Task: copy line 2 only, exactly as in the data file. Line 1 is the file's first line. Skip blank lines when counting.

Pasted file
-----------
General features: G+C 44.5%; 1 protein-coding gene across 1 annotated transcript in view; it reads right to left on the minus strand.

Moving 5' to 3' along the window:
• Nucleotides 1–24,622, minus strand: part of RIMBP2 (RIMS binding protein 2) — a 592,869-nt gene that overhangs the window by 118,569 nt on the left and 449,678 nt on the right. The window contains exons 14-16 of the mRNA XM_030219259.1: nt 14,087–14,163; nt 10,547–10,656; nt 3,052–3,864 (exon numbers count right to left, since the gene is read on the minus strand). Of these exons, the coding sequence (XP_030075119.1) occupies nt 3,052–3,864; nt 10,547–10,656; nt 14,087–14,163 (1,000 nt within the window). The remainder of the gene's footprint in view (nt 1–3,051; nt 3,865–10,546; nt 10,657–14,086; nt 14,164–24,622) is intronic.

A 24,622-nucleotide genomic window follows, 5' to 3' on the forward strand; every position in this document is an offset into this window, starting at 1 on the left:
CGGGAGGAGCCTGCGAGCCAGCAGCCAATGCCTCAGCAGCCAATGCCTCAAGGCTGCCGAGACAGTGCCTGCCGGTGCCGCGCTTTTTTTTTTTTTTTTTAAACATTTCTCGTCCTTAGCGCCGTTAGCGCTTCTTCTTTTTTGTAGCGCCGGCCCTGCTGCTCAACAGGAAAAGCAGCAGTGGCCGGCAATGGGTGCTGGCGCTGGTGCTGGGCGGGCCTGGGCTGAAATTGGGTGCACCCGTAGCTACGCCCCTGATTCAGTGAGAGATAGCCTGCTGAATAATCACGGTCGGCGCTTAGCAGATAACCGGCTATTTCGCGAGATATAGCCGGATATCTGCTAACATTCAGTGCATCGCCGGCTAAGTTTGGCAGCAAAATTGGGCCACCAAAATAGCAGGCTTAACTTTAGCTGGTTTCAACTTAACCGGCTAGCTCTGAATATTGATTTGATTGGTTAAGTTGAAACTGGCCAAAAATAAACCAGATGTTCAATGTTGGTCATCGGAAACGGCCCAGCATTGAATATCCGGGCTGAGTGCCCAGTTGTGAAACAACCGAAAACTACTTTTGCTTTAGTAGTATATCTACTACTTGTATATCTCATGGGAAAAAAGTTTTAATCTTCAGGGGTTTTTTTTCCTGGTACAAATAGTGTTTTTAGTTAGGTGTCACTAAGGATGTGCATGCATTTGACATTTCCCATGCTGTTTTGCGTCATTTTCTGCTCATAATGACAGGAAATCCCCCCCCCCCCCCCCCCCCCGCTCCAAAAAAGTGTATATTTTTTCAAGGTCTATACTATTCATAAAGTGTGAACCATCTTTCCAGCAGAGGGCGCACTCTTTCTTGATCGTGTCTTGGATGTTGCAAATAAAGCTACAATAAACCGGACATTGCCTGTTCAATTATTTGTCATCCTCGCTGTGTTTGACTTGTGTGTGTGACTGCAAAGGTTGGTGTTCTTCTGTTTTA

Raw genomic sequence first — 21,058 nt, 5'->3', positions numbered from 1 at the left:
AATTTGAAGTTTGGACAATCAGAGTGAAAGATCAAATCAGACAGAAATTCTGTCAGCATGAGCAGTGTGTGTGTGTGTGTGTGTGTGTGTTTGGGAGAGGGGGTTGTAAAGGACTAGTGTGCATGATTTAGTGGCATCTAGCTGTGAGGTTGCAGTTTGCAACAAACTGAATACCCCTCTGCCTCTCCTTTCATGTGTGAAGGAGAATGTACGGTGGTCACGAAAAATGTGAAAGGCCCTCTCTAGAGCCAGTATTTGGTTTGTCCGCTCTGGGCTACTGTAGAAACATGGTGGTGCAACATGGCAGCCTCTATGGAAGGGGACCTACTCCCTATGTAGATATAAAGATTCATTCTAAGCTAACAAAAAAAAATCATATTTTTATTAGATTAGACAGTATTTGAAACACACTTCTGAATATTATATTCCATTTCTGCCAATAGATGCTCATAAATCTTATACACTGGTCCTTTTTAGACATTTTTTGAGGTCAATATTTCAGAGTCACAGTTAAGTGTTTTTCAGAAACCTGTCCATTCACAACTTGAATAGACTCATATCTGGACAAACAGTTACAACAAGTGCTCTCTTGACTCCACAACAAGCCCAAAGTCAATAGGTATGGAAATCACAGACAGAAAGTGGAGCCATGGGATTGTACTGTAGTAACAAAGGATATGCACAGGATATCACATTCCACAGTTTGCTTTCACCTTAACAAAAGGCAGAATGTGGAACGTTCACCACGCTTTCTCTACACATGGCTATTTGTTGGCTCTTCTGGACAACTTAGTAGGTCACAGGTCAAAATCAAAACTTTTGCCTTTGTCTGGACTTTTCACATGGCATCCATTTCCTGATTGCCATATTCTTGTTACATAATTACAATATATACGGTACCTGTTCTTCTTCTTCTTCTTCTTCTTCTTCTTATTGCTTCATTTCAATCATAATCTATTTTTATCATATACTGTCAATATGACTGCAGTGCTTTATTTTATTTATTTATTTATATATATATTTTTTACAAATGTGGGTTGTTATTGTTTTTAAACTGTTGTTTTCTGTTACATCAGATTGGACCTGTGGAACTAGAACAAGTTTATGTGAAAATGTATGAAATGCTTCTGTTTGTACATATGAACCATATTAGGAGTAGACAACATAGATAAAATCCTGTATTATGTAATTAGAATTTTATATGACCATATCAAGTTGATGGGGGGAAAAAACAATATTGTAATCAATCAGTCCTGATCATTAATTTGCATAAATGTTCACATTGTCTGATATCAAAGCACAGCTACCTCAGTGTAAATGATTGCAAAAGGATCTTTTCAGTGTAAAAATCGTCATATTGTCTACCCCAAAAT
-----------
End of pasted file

Moving 5' to 3' along the window: